Chickens at work

Discussion in 'Free Range' started by CoolWife, Mar 12, 2014.

  1. virgo

    virgo Chicken

    I never thought about hospitals having fire drills. How does that even work? Does everyone including patients evacuate?
  2. Lh718

    Lh718 Chicken

    No, thank Jeff Goldblum. There are a few admins or safety officers or whatever they're called who walk the hospital. They check to make sure each unit's fire alarms work and that the staff do the right things.
    virgo likes this.
  3. virgo

    virgo Chicken

    Lol I was totally picturing a school style fire drill and couldn’t imagine how that would work in a hospital. :lol:
  4. Lh718

    Lh718 Chicken

    Patient: OMJG this pain is unbearable! I can't even get out of bed to go to the bathroom!

    Doctor: oh, that's bad. So you're not ready to go home...?

    Patient: (jumps out of bed) Yes! I am totally ready to go home! I have so much to do there!

    Me and doctor: :eyebrow: o...kay...
  5. CoolWife

    CoolWife Chicken

    Lol. You get your 4 narcotic pills like everyone else.
    Honey likes this.
  6. Lh718

    Lh718 Chicken

    "Hi. I'm on the baby floor and found some expired lab stuff in a drawer in our nursery. How do I dispose of them?"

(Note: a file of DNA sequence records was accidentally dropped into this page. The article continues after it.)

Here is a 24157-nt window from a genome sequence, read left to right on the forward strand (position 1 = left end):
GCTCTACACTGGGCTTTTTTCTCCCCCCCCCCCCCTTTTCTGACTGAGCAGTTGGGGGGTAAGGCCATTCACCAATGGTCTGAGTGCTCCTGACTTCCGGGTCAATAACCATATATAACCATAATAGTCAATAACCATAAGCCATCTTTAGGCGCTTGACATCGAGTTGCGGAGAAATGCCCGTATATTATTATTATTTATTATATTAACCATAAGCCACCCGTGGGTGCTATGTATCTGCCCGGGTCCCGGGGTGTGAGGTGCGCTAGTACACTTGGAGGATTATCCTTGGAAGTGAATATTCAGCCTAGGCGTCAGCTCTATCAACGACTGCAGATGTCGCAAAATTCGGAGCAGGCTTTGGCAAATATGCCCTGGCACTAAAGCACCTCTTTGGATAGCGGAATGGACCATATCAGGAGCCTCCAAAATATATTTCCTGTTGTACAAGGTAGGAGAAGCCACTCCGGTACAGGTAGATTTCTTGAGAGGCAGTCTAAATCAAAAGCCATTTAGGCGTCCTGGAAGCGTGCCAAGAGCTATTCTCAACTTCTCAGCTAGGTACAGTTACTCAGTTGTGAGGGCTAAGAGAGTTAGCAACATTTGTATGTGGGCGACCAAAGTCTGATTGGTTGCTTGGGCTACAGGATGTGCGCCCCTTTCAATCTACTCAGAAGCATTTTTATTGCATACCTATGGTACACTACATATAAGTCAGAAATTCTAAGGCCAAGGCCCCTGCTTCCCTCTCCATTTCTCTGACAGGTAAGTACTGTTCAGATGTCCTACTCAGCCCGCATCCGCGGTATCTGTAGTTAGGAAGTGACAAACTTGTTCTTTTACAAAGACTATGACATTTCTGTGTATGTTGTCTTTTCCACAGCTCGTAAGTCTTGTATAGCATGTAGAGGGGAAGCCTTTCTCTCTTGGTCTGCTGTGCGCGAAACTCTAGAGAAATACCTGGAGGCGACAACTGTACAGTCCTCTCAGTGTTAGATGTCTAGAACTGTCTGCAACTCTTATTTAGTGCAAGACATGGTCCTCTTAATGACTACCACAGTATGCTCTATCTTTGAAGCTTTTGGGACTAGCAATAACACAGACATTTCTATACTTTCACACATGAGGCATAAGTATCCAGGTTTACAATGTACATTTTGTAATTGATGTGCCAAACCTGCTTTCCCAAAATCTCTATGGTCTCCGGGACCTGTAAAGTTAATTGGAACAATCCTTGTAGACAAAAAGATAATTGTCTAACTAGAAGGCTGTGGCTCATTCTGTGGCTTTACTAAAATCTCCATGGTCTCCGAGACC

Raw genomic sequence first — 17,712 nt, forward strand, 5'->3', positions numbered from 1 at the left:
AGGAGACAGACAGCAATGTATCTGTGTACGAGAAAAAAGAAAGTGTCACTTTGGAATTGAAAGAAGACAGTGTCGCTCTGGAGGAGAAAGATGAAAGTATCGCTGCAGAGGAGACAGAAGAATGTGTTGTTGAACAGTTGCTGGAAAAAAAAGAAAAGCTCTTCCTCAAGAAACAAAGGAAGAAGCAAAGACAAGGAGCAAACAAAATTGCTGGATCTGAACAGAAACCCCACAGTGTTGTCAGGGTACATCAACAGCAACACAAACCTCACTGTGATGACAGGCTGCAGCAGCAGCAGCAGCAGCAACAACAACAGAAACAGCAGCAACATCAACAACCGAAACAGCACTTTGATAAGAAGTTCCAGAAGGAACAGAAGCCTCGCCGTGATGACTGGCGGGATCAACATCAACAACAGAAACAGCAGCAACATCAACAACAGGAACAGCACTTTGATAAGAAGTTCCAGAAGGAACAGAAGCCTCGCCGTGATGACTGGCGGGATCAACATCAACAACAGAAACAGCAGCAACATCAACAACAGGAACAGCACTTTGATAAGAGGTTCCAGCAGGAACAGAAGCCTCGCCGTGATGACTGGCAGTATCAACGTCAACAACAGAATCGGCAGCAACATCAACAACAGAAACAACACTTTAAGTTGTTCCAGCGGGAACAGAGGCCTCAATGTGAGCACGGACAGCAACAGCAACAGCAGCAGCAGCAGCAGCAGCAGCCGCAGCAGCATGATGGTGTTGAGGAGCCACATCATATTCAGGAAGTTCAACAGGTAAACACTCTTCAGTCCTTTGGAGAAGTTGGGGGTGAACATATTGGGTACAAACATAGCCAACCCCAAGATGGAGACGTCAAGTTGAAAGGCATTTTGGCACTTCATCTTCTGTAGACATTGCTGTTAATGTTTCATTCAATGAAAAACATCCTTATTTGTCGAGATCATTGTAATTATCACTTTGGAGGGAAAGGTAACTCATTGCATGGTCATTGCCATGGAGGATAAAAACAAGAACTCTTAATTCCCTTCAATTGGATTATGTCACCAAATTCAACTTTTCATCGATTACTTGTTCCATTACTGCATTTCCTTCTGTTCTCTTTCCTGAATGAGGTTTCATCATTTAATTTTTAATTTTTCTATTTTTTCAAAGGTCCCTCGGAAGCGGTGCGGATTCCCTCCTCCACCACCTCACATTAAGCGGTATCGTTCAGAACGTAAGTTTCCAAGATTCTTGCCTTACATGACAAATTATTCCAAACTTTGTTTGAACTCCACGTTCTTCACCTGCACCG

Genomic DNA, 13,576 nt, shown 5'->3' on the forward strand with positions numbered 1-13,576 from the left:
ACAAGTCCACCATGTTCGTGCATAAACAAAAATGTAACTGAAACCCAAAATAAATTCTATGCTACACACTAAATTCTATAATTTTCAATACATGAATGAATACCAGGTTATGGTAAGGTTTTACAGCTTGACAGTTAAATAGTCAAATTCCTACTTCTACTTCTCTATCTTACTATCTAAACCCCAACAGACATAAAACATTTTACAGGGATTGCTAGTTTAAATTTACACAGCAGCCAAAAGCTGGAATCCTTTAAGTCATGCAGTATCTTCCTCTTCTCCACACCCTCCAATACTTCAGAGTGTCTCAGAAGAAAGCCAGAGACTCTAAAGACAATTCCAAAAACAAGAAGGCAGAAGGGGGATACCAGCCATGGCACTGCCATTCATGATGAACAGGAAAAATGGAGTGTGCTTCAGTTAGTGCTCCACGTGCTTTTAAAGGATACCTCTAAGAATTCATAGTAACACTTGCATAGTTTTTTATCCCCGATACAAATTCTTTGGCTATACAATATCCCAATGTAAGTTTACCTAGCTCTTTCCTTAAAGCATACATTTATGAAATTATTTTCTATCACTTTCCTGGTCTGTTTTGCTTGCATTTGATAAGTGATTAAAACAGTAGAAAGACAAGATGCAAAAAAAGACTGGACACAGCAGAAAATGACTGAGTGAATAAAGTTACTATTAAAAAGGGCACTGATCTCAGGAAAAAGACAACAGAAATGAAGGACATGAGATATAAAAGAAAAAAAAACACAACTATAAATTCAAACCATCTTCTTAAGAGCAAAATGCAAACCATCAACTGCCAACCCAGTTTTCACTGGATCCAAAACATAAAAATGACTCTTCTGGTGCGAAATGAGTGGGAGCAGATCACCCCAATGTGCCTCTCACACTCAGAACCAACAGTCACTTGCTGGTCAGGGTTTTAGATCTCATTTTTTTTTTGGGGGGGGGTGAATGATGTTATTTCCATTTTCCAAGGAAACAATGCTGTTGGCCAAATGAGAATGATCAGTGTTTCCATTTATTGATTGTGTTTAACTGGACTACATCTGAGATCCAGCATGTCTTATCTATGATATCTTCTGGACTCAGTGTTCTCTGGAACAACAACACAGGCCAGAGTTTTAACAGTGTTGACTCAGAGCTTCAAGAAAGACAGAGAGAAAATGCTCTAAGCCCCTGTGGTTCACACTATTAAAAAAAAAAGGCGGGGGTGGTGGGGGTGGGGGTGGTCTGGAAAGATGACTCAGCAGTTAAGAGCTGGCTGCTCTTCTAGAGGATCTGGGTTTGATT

Lab: no idea. Ask the supply room.
    Supplies: oh, good question. You should ask lab.

    K. Thanks.
    virgo likes this.
  7. shakespeer

    shakespeer Basic Pirate Lesbian Aesthete

    I’m really, really done with neonatal ICU night shifts.
  8. CoolWife

    CoolWife Chicken

    shakespeer likes this.
  9. Lh718

    Lh718 Chicken

    Security guy, scolding me: Now you know - don't go around pushing buttons you don't know.

    I saw a weird button I'd never noticed before. It was my unit's secondary station "code gray" button. Fyi that's the combative/violent person(s) alarm and gets broadcast to the whole hospital and summons security.

    Joke's on you, security guy. A slap on the wrist ain't never stopped anyone.

    @shakespeer I'm sorry. Tough shift on a tough unit :sad:
  10. virgo

    virgo Chicken

    Today was rough. I have a student who’s been gone the past 2 days and he’s never absent. I’d heard that some girls (who I have in a different period than him and are drama queens) accused him of having weed. I knew he had gone to the assistant principal’s (AP) office Tuesday so today I checked our management system to see if he’d been suspended. What I read was not what I expected. They checked his backpack and didn’t find weed but did find a large knife. Cops came and questioned him and said he needed to go to the hospital for eval. I knew what that meant but I wanted to check in with our AP. She said it came out during questioning that he wanted to harm himself. She and I both said he didn’t show any signs of that which is scary. He’s one of my favorites even though he’s failing my class. The AP said his mom came and was told she could go in the ambulance with him but she said she had something else to do. WTF. I told her they could’ve called my room and I would’ve gone in a heartbeat. I was pretty much in tears during my prep and had to pull myself together for 6th period. I don’t know when he’ll be back.